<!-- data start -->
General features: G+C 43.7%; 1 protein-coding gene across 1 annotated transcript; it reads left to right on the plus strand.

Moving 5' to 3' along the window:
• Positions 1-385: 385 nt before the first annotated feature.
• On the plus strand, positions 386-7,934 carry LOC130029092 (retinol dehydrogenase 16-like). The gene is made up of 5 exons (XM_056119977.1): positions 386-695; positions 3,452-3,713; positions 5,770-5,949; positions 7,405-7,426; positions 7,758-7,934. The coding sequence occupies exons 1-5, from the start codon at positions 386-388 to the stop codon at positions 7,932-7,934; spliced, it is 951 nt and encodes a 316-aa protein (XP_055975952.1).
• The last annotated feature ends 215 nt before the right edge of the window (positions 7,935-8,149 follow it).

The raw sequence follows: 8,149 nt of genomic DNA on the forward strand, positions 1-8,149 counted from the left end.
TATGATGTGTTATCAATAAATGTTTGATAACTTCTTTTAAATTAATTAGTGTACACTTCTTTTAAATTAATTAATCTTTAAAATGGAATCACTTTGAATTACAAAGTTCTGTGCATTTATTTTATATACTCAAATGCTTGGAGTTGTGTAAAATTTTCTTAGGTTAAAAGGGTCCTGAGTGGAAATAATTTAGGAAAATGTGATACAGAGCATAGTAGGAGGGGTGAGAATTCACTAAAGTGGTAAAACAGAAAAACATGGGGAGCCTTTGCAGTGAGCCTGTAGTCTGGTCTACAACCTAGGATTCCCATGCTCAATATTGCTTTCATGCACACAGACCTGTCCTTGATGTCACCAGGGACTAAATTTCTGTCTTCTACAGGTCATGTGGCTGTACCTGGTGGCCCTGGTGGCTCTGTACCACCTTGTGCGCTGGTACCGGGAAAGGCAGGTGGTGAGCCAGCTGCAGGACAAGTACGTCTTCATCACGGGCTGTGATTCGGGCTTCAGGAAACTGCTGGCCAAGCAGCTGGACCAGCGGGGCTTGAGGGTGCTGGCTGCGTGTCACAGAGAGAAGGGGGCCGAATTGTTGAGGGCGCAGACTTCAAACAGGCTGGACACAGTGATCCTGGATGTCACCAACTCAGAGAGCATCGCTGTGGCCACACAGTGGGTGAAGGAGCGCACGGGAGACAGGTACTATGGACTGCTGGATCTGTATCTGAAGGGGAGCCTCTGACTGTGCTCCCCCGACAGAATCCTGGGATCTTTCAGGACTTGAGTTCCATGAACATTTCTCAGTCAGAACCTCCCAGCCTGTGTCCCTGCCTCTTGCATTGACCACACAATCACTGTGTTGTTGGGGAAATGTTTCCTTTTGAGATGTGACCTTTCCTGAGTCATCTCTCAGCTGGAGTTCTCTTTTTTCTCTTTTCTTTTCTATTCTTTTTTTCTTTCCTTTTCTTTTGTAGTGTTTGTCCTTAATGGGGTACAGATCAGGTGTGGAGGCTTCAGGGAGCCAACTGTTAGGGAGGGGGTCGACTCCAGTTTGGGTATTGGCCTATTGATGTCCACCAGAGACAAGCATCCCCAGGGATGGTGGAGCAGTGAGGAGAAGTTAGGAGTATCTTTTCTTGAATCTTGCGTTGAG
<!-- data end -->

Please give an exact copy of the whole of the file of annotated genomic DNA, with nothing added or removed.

General features: G+C 43.7%; 1 protein-coding gene across 1 annotated transcript; it reads left to right on the plus strand.

Moving 5' to 3' along the window:
• Positions 1-385: 385 nt before the first annotated feature.
• On the plus strand, positions 386-7,934 carry LOC130029092 (retinol dehydrogenase 16-like). The gene is made up of 5 exons (XM_056119977.1): positions 386-695; positions 3,452-3,713; positions 5,770-5,949; positions 7,405-7,426; positions 7,758-7,934. The coding sequence occupies exons 1-5, from the start codon at positions 386-388 to the stop codon at positions 7,932-7,934; spliced, it is 951 nt and encodes a 316-aa protein (XP_055975952.1).
• The last annotated feature ends 215 nt before the right edge of the window (positions 7,935-8,149 follow it).

The raw sequence follows: 8,149 nt of genomic DNA on the forward strand, positions 1-8,149 counted from the left end.
TATGATGTGTTATCAATAAATGTTTGATAACTTCTTTTAAATTAATTAGTGTACACTTCTTTTAAATTAATTAATCTTTAAAATGGAATCACTTTGAATTACAAAGTTCTGTGCATTTATTTTATATACTCAAATGCTTGGAGTTGTGTAAAATTTTCTTAGGTTAAAAGGGTCCTGAGTGGAAATAATTTAGGAAAATGTGATACAGAGCATAGTAGGAGGGGTGAGAATTCACTAAAGTGGTAAAACAGAAAAACATGGGGAGCCTTTGCAGTGAGCCTGTAGTCTGGTCTACAACCTAGGATTCCCATGCTCAATATTGCTTTCATGCACACAGACCTGTCCTTGATGTCACCAGGGACTAAATTTCTGTCTTCTACAGGTCATGTGGCTGTACCTGGTGGCCCTGGTGGCTCTGTACCACCTTGTGCGCTGGTACCGGGAAAGGCAGGTGGTGAGCCAGCTGCAGGACAAGTACGTCTTCATCACGGGCTGTGATTCGGGCTTCAGGAAACTGCTGGCCAAGCAGCTGGACCAGCGGGGCTTGAGGGTGCTGGCTGCGTGTCACAGAGAGAAGGGGGCCGAATTGTTGAGGGCGCAGACTTCAAACAGGCTGGACACAGTGATCCTGGATGTCACCAACTCAGAGAGCATCGCTGTGGCCACACAGTGGGTGAAGGAGCGCACGGGAGACAGGTACTATGGACTGCTGGATCTGTATCTGAAGGGGAGCCTCTGACTGTGCTCCCCCGACAGAATCCTGGGATCTTTCAGGACTTGAGTTCCATGAACATTTCTCAGTCAGAACCTCCCAGCCTGTGTCCCTGCCTCTTGCATTGACCACACAATCACTGTGTTGTTGGGGAAATGTTTCCTTTTGAGATGTGACCTTTCCTGAGTCATCTCTCAGCTGGAGTTCTCTTTTTTCTCTTTTCTTTTCTATTCTTTTTTTCTTTCCTTTTCTTTTGTAGTGTTTGTCCTTAATGGGGTACAGATCAGGTGTGGAGGCTTCAGGGAGCCAACTGTTAGGGAGGGGGTCGACTCCAGTTTGGGTATTGGCCTATTGATGTCCACCAGAGACAAGCATCCCCAGGGATGGTGGAGCAGTGAGGAGAAGTTAGGAGTATCTTTTCTTGAATCTTGCGTTGAG